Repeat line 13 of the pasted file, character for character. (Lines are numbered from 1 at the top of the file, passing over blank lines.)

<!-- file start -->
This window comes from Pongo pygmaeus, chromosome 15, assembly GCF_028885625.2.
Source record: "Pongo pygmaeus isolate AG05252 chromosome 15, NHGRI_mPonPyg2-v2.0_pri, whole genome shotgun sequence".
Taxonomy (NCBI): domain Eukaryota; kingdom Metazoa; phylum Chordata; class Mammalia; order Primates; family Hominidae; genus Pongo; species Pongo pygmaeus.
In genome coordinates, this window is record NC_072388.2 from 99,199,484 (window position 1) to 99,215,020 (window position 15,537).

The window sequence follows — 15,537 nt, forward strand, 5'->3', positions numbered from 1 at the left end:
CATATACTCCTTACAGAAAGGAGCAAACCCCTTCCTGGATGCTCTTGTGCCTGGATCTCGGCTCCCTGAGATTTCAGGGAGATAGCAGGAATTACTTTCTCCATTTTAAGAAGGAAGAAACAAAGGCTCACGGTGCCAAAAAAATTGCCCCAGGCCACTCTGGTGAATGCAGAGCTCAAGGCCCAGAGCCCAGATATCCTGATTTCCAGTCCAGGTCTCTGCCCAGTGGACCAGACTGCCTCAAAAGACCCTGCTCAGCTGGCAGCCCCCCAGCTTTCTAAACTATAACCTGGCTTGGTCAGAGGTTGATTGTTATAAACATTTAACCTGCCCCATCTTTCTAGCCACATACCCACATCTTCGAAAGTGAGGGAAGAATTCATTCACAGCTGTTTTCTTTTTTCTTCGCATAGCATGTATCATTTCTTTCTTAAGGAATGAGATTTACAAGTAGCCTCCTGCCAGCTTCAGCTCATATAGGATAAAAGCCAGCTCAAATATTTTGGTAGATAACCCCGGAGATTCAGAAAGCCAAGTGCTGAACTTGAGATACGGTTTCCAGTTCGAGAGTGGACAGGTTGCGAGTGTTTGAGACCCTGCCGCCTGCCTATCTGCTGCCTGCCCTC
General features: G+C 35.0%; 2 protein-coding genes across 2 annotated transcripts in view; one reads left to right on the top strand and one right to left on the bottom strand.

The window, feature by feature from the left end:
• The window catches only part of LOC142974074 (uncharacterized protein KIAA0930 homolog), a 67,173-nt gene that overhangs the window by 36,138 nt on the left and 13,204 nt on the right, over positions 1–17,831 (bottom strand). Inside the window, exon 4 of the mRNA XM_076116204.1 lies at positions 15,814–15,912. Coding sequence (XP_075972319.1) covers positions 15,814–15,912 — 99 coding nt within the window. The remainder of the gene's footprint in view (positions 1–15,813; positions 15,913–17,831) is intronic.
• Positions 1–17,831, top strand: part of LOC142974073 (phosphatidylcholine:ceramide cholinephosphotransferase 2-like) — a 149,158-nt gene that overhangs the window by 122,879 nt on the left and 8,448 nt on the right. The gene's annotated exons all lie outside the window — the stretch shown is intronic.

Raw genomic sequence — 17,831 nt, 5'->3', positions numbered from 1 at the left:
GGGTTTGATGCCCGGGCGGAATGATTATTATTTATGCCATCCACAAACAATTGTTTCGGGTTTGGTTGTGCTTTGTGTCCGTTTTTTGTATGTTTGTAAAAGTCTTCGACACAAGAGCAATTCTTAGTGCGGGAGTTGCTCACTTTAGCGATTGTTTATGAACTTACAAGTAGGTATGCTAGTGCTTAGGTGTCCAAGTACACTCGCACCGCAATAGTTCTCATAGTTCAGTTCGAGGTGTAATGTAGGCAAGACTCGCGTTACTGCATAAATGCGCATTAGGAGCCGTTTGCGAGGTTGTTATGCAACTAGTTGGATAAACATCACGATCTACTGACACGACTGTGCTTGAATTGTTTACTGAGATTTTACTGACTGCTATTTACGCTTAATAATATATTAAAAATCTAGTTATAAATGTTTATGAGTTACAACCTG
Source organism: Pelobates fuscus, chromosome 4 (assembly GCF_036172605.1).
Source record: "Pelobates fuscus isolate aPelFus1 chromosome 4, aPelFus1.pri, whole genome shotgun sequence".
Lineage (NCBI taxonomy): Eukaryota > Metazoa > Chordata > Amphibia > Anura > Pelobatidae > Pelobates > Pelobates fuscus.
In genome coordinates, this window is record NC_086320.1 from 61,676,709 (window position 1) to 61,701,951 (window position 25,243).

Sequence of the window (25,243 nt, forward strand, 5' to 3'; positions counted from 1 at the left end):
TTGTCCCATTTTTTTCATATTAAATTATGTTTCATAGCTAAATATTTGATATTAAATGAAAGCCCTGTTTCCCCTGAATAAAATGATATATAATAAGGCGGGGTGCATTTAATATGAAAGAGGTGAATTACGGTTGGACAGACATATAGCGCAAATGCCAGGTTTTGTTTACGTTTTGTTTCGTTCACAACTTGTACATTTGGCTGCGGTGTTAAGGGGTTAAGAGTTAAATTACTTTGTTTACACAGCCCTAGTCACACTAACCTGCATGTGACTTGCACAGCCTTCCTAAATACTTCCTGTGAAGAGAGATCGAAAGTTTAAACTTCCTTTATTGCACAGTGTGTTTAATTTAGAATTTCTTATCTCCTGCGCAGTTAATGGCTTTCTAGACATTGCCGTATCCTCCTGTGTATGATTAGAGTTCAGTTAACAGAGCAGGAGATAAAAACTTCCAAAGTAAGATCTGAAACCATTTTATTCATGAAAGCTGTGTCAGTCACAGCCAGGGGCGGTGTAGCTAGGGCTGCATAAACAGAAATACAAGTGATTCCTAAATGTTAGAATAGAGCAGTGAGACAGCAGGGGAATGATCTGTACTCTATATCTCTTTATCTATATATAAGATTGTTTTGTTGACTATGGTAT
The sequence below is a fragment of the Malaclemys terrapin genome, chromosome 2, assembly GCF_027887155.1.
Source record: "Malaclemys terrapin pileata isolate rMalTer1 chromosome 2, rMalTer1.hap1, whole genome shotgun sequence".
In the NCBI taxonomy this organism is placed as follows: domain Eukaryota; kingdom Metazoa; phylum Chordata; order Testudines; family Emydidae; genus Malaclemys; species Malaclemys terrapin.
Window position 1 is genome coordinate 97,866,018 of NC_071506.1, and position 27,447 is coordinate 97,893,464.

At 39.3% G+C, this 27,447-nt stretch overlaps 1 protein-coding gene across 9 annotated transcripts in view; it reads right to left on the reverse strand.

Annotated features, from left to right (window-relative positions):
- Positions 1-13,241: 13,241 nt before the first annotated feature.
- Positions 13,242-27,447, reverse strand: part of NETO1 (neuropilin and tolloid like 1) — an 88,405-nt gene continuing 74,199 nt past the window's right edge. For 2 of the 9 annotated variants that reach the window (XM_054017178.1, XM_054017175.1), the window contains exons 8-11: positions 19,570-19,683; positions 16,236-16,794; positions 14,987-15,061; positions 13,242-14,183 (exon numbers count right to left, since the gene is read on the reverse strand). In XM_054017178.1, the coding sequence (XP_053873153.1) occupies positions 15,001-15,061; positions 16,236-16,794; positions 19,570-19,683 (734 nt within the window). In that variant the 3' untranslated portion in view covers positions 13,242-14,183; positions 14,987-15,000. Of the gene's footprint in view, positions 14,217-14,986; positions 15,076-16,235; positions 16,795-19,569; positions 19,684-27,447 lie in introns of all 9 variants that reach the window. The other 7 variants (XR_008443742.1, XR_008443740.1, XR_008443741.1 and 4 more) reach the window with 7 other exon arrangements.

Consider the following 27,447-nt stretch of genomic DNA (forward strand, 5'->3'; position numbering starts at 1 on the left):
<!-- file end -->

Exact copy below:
Source organism: Pelobates fuscus, chromosome 4 (assembly GCF_036172605.1).